Sunday, April 23, 2017

The Last Straw

The Last Straw
April 24, 2017
Exodus 5:22 "Moses returned to the Lord and said, 'Why, Lord, why have you brought trouble on these people?  Is this why you sent me?'"

When the Hebrews were slaves in Egypt, Moses was sent by the Lord to tell Pharaoh to let His people leave. Moses was supposed to free the slaves, and the brilliant idea of walking into Pharaoh's court just making the demand for freedom didn't work. Pharaoh didn't want to let the slaves free; he benefited greatly from their labor. To punish them for the attempt on freedom, Pharaoh made their tasks harder when he required them to make bricks without straw. The slave drivers beat them with whips to drive them to produce the same number of bricks while gathering their own woody stubble from the fields to use as straw. Their work load doubled. The Hebrews were wondering why they thought it was a great idea to follow this God of theirs who took an already bad situation and make it worse. Their lives were supposed to get better, not cause them to rethink the benefits of serving the Lord.

While in hind-sight, the Lord knew what He was doing, it seems rather harsh to allows the Hebrews' lives to get harder. The Israelite overseers didn't deserve to get whipped for their quota of bricks without straw; and the Lord caused it, in a sense. The Lord knew the Pharaoh would punish them and the Lord allowed it. The Lord allowed their lives to get harder while they attempted to serve Him deeper. It did not seem like a win-win situation. Aren't our lives supposed to get better when we serve the Lord? Why would the Lord allow such treatment of His people who just wanted to worship Him? To what benefit did it serve the Hebrews to get punished for trying to serve the Lord? They continued to have to work harder and longer way before it ever got better.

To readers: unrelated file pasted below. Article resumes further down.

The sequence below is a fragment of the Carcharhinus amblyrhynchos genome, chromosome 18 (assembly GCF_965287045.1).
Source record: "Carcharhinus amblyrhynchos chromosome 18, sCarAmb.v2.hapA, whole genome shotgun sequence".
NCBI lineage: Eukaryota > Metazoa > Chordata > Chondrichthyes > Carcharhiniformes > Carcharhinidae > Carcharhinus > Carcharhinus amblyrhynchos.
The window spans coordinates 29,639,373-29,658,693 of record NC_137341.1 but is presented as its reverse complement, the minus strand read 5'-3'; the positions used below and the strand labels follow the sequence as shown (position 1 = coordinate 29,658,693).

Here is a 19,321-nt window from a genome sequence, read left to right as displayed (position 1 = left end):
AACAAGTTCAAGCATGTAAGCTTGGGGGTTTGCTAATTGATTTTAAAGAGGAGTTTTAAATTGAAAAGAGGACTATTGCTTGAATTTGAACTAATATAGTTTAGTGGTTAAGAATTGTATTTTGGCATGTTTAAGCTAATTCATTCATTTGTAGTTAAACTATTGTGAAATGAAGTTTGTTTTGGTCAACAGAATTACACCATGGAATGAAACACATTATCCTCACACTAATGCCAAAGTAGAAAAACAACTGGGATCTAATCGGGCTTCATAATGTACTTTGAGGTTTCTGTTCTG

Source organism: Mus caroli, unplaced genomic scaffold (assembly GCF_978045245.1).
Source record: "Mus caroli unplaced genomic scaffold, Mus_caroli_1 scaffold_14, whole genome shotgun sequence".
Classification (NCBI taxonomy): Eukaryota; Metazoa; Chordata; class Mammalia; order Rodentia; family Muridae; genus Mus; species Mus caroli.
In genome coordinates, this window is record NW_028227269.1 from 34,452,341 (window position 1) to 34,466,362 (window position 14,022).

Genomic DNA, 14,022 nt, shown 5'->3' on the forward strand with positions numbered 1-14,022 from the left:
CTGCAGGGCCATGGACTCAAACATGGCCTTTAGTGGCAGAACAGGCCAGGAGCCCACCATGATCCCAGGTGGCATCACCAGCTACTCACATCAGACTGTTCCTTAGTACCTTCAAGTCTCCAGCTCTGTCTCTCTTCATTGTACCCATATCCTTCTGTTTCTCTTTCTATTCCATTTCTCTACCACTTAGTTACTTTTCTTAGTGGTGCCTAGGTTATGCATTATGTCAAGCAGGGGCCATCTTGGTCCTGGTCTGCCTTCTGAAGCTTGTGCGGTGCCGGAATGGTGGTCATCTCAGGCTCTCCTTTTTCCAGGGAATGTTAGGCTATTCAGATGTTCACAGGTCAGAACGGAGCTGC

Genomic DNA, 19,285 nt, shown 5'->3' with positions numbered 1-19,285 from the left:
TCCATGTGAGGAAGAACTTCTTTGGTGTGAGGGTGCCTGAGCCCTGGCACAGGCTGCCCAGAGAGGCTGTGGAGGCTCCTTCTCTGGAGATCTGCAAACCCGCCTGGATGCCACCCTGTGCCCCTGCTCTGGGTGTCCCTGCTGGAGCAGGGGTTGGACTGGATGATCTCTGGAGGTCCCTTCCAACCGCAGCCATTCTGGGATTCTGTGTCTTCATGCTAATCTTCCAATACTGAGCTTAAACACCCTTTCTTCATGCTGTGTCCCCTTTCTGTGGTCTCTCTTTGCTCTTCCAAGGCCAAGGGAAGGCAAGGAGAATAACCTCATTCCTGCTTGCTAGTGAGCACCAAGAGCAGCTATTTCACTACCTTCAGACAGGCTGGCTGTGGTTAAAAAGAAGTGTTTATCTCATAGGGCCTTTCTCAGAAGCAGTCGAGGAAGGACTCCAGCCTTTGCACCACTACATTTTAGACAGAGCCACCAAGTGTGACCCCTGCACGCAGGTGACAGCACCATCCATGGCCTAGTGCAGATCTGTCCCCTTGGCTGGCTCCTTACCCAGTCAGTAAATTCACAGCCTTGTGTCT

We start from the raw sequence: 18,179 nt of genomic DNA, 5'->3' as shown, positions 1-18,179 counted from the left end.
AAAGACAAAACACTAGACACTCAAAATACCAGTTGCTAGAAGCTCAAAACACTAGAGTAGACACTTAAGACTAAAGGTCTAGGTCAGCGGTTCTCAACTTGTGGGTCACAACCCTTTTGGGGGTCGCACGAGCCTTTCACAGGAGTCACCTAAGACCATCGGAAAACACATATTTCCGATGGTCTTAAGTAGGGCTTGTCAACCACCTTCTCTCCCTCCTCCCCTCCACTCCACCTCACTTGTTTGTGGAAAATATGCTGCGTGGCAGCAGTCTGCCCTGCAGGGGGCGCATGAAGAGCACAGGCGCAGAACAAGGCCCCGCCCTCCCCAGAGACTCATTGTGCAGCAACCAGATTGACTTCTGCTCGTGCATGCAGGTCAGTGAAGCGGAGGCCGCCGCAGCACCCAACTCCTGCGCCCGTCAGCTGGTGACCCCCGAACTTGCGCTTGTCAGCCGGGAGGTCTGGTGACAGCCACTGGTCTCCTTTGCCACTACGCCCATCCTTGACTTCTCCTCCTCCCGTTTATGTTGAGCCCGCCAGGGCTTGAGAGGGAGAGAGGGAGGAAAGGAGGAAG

In the story, the bricks without straw was actually the only thing that negatively impacted the Hebrews during the entire freedom from slavery movement. The term "only" suggests it wasn't that bad even though it was truly rotten. But if you remember the story, there were plagues after plagues on Egypt and the Bible makes clear the plagues were there to punish the Pharaoh for not letting them go. The Egyptians got punished far more than making bricks without straw. The Hebrews were immune to the affects of the plagues. The plagues on the Egyptians were the Lord's retribution for not letting them go, for the whole bricks without straw fiasco. In a sense the Hebrews' lives got harder, but the Lord went to work on their behalf to punish those who would dare take a stab at His children. When the Hebrew's lives got harder, the Lord promised to vindicate them, that it would all be worth it.

You may be trying to serve the Lord right now and it seems your life is harder. While I have no clue what's going on in the background or the spiritual battle over your life, I do know the Lord does not take delight in your life getting harder for serving Him. He does allow it, for whatever reason, but I've never read a time in Scripture when the Lord completely allows the unjust situation permanently. The Lord has always resolved the story for His heroes who serve Him on the earth. You and I may not perceive it, but the Lord honors those who honor Him. Sometimes it happens in this lifetime and sometimes the medals of valor are awarded on the other side of Heaven. But I do know there is no such thing in the Lord's eyes as acceptable harshness towards His children. Bricks without straw is never permanent, though right now it's difficult. The last straw is never the last straw.

Don't take my word for it; look it up:  Exodus 5-6, Rom 9:14-15, Heb 6:9-11, 1 Peter 2:19

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